Arlene Foster denies giving powersharing draft deal to Michelle O'Neill

Democratic Unionist leader Arlene Foster has denied Sinn Fein claims that she personally handed over a draft deal to restore powersharing in Northern Ireland just days before pulling the plug on talks.

Mrs Foster moved to counter an assertion by Sinn Fein Stormont leader Michelle O'Neill that her unionist counterpart gave her a hard copy of a proposed agreement on Friday February 9, five days before the DUP's Valentine's Day walkout.

Mrs O'Neill's account came after a leaked email between senior DUP and Sinn Fein aides suggested Mrs Foster passed her such a document.

The email exchange, published last week by news website EamonnMallie.com, challenged the DUP's ongoing insistence that it had not agreed the framework of a deal with Sinn Fein that would have seen devolution return to Stormont.

The assertion over the alleged draft deal was made by Sinn Fein's vice president Michelle O'Neill (Kirsty O'Connor/PA)
The assertion over the alleged draft deal was made by Sinn Fein's Michelle O'Neill (Kirsty O'Connor/PA)

The party has been accused of getting cold feet in the face of an internal revolt from grassroots members angry about potential concessions to Sinn Fein on the vexed dispute over the Irish language.

Mrs Foster said she exchanged numerous papers with Mrs O'Neill during the negotiation process but none amounted to a draft agreement.

"During the course of those negotiations, draft papers were exchanged between Michelle O'Neill and I on an almost daily basis," she said.

"I have a lever arch folder containing them.  Some related to the Irish language, others related to treatment of innocent victims and others to how Sinn Fein Ministers would implement the military covenant.

"None of those draft papers had any standing. They were an exchange of ideas between negotiating teams.

"I can categorically state there was never any agreement reached. Even the documentation selectively leaked by Sinn Fein shows square brackets thus demonstrating there was no agreement.

"Even commentators have recognised the document in circulation was not agreed. Indeed, on the Friday in question, I released a statement saying 'good progress made but more work still to do.'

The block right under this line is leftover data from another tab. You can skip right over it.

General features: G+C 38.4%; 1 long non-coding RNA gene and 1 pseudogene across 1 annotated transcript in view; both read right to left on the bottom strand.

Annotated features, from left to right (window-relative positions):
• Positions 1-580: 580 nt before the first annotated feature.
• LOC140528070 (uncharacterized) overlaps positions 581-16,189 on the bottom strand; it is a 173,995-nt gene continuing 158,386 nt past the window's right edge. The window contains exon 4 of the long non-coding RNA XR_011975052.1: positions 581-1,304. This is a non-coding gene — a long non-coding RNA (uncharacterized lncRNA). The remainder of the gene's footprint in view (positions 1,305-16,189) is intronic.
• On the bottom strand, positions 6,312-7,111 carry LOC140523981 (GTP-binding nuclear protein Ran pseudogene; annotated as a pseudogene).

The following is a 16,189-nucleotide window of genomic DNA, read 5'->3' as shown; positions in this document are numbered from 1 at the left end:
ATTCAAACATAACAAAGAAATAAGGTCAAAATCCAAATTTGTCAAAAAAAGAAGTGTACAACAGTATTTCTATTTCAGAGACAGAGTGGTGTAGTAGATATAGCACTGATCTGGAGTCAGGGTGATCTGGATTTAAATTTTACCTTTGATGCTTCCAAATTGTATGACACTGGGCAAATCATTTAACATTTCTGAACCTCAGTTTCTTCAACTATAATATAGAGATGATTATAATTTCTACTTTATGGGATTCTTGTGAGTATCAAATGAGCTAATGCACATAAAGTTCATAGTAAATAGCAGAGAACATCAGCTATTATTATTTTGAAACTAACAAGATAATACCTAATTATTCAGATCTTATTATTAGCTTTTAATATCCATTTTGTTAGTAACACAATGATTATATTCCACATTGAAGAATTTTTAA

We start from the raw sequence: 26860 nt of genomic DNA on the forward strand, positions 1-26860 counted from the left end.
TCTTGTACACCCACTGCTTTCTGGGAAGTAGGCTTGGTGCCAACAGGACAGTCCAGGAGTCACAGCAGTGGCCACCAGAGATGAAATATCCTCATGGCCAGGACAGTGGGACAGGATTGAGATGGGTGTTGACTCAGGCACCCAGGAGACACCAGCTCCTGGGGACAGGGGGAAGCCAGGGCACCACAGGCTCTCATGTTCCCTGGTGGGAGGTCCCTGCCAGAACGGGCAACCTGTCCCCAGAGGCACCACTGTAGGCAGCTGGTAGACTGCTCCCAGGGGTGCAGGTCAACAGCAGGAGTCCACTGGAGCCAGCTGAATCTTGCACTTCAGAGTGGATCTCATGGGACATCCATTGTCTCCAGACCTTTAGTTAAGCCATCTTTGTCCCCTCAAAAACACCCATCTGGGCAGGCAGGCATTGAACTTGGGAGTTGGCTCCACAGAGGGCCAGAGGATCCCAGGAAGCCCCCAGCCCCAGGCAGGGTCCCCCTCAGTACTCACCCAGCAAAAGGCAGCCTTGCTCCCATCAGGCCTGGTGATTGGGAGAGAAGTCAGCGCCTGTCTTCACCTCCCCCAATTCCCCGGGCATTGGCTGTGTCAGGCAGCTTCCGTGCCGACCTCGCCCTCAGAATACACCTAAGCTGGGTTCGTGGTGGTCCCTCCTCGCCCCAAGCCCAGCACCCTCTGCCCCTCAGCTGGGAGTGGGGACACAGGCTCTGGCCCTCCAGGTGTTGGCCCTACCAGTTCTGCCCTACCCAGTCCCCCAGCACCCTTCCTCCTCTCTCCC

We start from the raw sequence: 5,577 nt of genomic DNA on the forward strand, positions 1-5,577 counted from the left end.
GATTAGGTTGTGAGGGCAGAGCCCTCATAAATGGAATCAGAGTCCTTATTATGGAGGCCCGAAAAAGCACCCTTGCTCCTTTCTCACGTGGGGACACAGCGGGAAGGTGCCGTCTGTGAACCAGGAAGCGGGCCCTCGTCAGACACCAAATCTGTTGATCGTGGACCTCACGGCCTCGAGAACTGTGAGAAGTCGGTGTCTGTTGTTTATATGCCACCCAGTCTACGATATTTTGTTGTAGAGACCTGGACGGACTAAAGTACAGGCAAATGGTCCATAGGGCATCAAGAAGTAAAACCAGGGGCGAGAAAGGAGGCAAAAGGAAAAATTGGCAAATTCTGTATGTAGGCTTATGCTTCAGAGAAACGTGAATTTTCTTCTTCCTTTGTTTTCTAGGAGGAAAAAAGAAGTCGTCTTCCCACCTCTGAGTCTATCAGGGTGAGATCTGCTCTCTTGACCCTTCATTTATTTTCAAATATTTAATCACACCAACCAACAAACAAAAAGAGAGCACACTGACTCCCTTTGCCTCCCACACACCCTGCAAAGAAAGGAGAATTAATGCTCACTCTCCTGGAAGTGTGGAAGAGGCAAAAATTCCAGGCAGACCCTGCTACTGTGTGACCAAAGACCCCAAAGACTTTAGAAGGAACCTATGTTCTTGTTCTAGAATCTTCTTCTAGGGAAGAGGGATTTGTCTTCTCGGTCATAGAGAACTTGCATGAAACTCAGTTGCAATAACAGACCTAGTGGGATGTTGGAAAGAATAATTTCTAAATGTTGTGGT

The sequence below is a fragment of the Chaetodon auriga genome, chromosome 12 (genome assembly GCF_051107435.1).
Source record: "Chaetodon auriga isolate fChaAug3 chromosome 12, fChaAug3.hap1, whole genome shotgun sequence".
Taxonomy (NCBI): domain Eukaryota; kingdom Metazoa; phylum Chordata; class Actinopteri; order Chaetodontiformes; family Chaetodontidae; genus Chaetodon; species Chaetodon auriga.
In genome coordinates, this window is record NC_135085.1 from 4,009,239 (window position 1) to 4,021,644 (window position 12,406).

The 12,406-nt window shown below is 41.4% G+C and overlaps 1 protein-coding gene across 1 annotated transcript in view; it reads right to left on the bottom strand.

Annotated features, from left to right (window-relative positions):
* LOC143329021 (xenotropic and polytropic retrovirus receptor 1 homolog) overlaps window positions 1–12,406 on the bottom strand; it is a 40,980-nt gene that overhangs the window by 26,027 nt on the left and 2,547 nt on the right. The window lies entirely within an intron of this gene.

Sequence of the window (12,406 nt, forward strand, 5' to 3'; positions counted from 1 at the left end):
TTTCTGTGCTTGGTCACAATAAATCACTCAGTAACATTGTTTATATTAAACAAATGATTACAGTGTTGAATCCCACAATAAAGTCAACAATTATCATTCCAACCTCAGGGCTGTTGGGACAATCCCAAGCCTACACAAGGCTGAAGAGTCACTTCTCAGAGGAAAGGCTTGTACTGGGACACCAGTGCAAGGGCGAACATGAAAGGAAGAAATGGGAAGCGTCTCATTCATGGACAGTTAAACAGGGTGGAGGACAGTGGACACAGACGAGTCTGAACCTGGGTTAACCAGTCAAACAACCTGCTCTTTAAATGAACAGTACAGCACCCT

"Neither was any draft agreement handed over by me to Sinn Fein. Given the state of play, it is highly surprising that such a statement should be made."

Mrs Foster said arguing on the "negotiation scraps" meant serious issues facing the region in the absence of devolution were being ignored.

Earlier on Monday, Mrs O'Neill was asked about the contents of the leaked email after holding talks with EU Brexit negotiator Michel Barnier in Brussels.

"I can confirm that Arlene Foster did hand me a hard copy of a document which was then subsequently emailed to Stephen McGlade who works with me in the office," she said.

She added: "It was a culmination of a lot of work, it was the outworking of all the negotiation which we participated in in good faith and to me when she handed me the document that was in fact the draft agreement in which we were working on.

"We know where we had got to, we had after 14 months found a way forward, there was a basis to restore the institutions.

"So only the DUP leadership, and whoever is in charge of the DUP, can talk about who actually and why they failed to close the deal.

"I am 100% sure, I am crystal clear that we had a draft agreement and had found a way forward."

Northern Ireland Secretary Karen Bradley declined to comment on the issue (PA)
Northern Ireland Secretary Karen Bradley declined to comment on the issue (PA)

Northern Ireland Secretary Karen Bradley declined to be drawn on the ongoing round of claim and counter claim around the existence of a draft deal.

Mrs Bradley was questioned about Mrs O'Neill's assertion during a visit to Londonderry.

"It wouldn't be fair for me to comment or speculate on what happened," said the Secretary of State.

"All I know is there was never a final agreement.

"But what I do want to see is those parties come together to get back round the table and let's get devolved government back up and running at Stormont."

In the ongoing absence of a deal to resurrect the coalition executive, Mrs Bradley is preparing to step in to pass a budget for the region's rudderless public services later this week.

She is also due to make an announcement on whether the pay of Assembly members will be reduced.

The Conservative MP said the issue of MLA pay was raised repeatedly with her on her trip to Derry.

"It was an issue that was raised with me on a number of occasions by a number of people," she said.

During her visit to the north west, Mrs Bradley met students from Thornhill college - the school that provided the inspiration for the hit Channel Four comedy Derry Girls.

Read Full Story

FROM OUR PARTNERS